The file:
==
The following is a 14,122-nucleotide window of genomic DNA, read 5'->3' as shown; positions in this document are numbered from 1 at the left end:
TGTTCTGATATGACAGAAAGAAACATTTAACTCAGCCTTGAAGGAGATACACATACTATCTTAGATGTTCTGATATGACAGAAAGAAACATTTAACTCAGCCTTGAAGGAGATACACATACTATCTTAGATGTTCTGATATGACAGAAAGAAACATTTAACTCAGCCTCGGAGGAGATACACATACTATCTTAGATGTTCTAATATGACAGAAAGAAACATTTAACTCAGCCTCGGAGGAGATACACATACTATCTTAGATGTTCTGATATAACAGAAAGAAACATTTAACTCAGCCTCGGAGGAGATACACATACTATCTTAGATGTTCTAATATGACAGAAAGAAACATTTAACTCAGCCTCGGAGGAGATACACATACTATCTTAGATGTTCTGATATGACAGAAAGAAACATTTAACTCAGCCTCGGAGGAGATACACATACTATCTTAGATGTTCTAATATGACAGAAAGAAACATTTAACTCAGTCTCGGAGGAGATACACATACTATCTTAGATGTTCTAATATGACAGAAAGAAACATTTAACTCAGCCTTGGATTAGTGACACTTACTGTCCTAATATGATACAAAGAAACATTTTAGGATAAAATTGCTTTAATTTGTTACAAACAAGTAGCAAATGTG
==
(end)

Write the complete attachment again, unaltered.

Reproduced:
The following is a 14,122-nucleotide window of genomic DNA, read 5'->3' as shown; positions in this document are numbered from 1 at the left end:
TGTTCTGATATGACAGAAAGAAACATTTAACTCAGCCTTGAAGGAGATACACATACTATCTTAGATGTTCTGATATGACAGAAAGAAACATTTAACTCAGCCTTGAAGGAGATACACATACTATCTTAGATGTTCTGATATGACAGAAAGAAACATTTAACTCAGCCTCGGAGGAGATACACATACTATCTTAGATGTTCTAATATGACAGAAAGAAACATTTAACTCAGCCTCGGAGGAGATACACATACTATCTTAGATGTTCTGATATAACAGAAAGAAACATTTAACTCAGCCTCGGAGGAGATACACATACTATCTTAGATGTTCTAATATGACAGAAAGAAACATTTAACTCAGCCTCGGAGGAGATACACATACTATCTTAGATGTTCTGATATGACAGAAAGAAACATTTAACTCAGCCTCGGAGGAGATACACATACTATCTTAGATGTTCTAATATGACAGAAAGAAACATTTAACTCAGTCTCGGAGGAGATACACATACTATCTTAGATGTTCTAATATGACAGAAAGAAACATTTAACTCAGCCTTGGATTAGTGACACTTACTGTCCTAATATGATACAAAGAAACATTTTAGGATAAAATTGCTTTAATTTGTTACAAACAAGTAGCAAATGTG